Extending Learning Time for Disadvantaged Students - Volume 1 Summary of Promising Practices - 1995
A r c h i v e d I n f o r m a t i o n
Thoughtful Evaluation Of Program Success
Although most educators agree it is important to evaluate the effectiveness of programs and practices, these efforts often fall by the wayside because staff lack time, knowledge, or financial resources. Furthermore, program staff may resent the need to devote time to evaluation instead of the activities they have designed to enhance and increase learning. In spite of these challenges, program continuity, funding, and decision making depend on information collected through thoughtful student and program evaluations. Programs funded in part or wholly by competitive grants and supported by donations of equipment, materials, or volunteer time may face extra pressure to achieve their stated goals and to demonstrate this achievement through an evaluation. Title I-funded programs are required by law to conduct reviews of program effectiveness.
Collecting or Gaining Access to Data Ideally, evaluators analyze data at several points in time, using appropriate comparisons. Extended-time programs that operate within the public education system--whether school-based, districtwide, or statewide--have access to abundant student data including test scores, attendance, grades, discipline referrals, and portfolio assessment. The weaker the connection between extended-time programs and the local school, the more difficult it may be to track down, compile, and analyze these data.
In theory, assessment of extended-time programs that represent partnerships between schools and community agencies, organizations, or privately administered programs can include analysis of data collected by schools--depending on the formality of the partnership and the willingness of school staff to provide or analyze the data. For example, Northwestern University plans to conduct a longitudinal evaluation of ASPIRA's program in Chicago, using student grades, high school dropout rates, postsecondary education rates, and other indicators of academic progress. However, other programs sponsored by community agencies or organizations--such as the Kids Crew program in Brooklyn and the after-school study centers in Omaha--collect their own assessment data. The evaluation of the after-school study centers includes program attendance, informal follow-up of high school students who graduate and go on to postsecondary institutions, and anecdotal evidence. The evaluation of the Kids Crew program includes longitudinal case studies of students, focusing on problem-solving skills and improved community and cultural awareness. Raising Hispanic Academic Achievement, although sponsored privately, also conducts an evaluation that relies partially on observations reported by classroom teachers.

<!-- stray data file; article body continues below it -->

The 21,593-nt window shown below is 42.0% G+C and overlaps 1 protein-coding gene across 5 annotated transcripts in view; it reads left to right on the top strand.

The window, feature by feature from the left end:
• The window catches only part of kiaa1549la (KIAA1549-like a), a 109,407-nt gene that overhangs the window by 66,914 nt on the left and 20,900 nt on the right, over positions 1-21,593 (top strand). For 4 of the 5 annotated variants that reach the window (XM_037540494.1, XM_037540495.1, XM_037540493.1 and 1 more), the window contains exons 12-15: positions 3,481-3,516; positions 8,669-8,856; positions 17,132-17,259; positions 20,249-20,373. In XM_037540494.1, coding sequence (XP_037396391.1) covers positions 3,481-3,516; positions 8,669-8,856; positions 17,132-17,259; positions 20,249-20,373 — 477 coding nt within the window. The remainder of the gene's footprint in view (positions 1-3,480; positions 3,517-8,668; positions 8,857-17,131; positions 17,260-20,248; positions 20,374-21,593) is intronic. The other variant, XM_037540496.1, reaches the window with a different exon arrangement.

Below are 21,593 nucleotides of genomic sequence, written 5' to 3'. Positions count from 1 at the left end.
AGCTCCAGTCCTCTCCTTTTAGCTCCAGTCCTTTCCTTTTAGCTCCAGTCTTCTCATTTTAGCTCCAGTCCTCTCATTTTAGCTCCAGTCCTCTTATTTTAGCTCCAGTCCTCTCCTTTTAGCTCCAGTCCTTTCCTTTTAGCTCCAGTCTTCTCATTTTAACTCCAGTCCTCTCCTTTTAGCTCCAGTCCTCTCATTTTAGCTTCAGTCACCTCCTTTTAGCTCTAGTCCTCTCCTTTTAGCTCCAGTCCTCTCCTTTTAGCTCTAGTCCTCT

Some extended-time programs run by private, national organizations require local affiliates to collect data that are analyzed at the national level; both ASPIRA and the Teen Outreach Program do this. The outcome data often include several measures of school success, such as grades, course selection, and high school graduation rates. It is often up to affiliates to use these data to assess local success.
Guidelines for Program Evaluation
Whether analyzing data collected by schools or school systems or collecting new information about participants in extended-time programs, or both, extended-time program evaluation is time consuming and requires careful planning. As part of a multi-year research project conducted by the Center for Research on Evaluation, Standards, and Student Testing, Tracking Your School's Success: A Guide to Sensible Evaluation (1992) presents useful techniques for monitoring program development and implementing change. Combining ideas from various evaluation models, this guide outlines six steps:
- Focus the evaluation. Determine the purpose(s) of the evaluation, decisions to be made, possible audiences or people affected by these decisions, and questions to be asked.
- Identify tracking strategies. Determine what information is needed to answer questions or better understand the consequences of decisions. Make initial decisions about the kinds of instruments needed. How will information be collected? Will there be interviews? Observations? Focus groups? A review of data? Student work samples? Standardized test results?
- Manage instrument development and data collection. Determine who has the information and when it is needed. Plan instrument development, if necessary. How long will it take? Who will collect information? What will it cost in time and resources to purchase or develop and administer instruments?
- Score and summarize data. Think about the kind of scores needed to answer evaluation questions. Choose appropriate scores or scoring strategies for projects, performance tests, or portfolios.
- Analyze and interpret information. Organize score summaries to answer evaluation questions. Work with stakeholders to make sense of findings and conclusions in the light of shared experiences and possible conflicting interests. Look for trends over time to identify strengths and areas for improvement; relationships among program processes, student and staff characteristics; and outcomes. Negotiate a common understanding of findings; make meaning of the trends, profiles, and summaries of questionnaire, test, interview, observation, and/or performance information. Find promising courses of action related to these findings.
- Act on findings and continue program monitoring. Communicate findings in a timely and appropriate manner--through school action or improvement plans, informal meetings, panel discussions, formal presentations, and written reports.
[A Willingness To Resolve Or Work Around Obstacles]